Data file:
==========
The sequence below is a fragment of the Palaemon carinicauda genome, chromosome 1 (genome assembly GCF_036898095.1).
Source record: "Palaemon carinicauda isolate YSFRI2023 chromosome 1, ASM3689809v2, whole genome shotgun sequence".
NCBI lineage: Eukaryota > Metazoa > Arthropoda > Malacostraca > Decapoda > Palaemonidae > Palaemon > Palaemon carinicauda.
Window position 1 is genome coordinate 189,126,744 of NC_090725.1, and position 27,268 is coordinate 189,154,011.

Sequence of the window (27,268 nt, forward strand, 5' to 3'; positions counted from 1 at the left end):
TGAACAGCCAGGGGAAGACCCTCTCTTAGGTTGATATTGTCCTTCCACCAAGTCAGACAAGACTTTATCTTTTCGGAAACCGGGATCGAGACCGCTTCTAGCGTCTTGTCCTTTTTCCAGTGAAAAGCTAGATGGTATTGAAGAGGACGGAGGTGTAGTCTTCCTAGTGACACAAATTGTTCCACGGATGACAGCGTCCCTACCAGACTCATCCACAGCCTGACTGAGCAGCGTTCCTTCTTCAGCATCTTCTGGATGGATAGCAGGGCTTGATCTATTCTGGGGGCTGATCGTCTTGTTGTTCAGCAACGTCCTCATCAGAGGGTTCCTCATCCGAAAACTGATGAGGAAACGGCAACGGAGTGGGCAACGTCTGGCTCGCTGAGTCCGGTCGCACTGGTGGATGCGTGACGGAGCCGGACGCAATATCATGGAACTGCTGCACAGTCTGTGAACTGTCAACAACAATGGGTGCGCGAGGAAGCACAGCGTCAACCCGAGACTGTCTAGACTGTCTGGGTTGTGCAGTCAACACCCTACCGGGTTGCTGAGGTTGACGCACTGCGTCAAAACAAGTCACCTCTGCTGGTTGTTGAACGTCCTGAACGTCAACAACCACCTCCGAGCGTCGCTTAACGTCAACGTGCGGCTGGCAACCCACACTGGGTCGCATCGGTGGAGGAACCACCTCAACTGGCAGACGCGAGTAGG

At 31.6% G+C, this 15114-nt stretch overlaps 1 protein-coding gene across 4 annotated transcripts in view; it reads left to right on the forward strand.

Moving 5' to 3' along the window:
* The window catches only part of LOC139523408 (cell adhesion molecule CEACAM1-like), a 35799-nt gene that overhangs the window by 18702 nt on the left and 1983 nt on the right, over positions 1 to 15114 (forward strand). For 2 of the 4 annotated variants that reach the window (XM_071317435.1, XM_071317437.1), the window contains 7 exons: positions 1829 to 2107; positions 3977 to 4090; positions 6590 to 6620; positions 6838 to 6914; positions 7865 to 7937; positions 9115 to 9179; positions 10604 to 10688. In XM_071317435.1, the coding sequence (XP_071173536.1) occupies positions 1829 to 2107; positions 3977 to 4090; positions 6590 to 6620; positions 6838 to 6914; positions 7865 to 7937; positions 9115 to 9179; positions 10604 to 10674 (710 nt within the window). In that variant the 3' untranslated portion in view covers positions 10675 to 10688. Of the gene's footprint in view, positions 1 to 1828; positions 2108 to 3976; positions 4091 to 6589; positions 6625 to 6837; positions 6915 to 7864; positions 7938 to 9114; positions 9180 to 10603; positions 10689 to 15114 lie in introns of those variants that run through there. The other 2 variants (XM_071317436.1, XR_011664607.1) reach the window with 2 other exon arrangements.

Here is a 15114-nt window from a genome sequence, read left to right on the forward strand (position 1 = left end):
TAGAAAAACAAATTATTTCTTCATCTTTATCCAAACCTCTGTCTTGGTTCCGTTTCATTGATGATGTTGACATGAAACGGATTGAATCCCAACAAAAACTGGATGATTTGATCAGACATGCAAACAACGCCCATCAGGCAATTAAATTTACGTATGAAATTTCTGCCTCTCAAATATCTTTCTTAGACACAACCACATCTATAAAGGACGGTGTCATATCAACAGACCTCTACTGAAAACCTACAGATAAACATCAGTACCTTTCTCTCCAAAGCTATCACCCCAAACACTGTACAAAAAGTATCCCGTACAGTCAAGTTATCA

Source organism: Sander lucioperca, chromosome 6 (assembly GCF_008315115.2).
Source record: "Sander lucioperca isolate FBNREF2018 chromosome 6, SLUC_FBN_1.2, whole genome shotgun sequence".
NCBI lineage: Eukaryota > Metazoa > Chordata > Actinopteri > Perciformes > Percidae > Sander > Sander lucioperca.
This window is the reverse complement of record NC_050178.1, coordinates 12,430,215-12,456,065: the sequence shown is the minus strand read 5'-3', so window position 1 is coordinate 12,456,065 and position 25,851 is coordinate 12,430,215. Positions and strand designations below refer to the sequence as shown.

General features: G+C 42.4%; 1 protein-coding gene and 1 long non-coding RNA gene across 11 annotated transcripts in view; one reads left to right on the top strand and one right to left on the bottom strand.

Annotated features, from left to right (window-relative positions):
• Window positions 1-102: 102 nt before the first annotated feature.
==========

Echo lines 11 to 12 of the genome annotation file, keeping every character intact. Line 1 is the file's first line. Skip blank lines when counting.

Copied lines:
TAGAAAAACAAATTATTTCTTCATCTTTATCCAAACCTCTGTCTTGGTTCCGTTTCATTGATGATGTTGACATGAAACGGATTGAATCCCAACAAAAACTGGATGATTTGATCAGACATGCAAACAACGCCCATCAGGCAATTAAATTTACGTATGAAATTTCTGCCTCTCAAATATCTTTCTTAGACACAACCACATCTATAAAGGACGGTGTCATATCAACAGACCTCTACTGAAAACCTACAGATAAACATCAGTACCTTTCTCTCCAAAGCTATCACCCCAAACACTGTACAAAAAGTATCCCGTACAGTCAAGTTATCA

Source organism: Sander lucioperca, chromosome 6 (assembly GCF_008315115.2).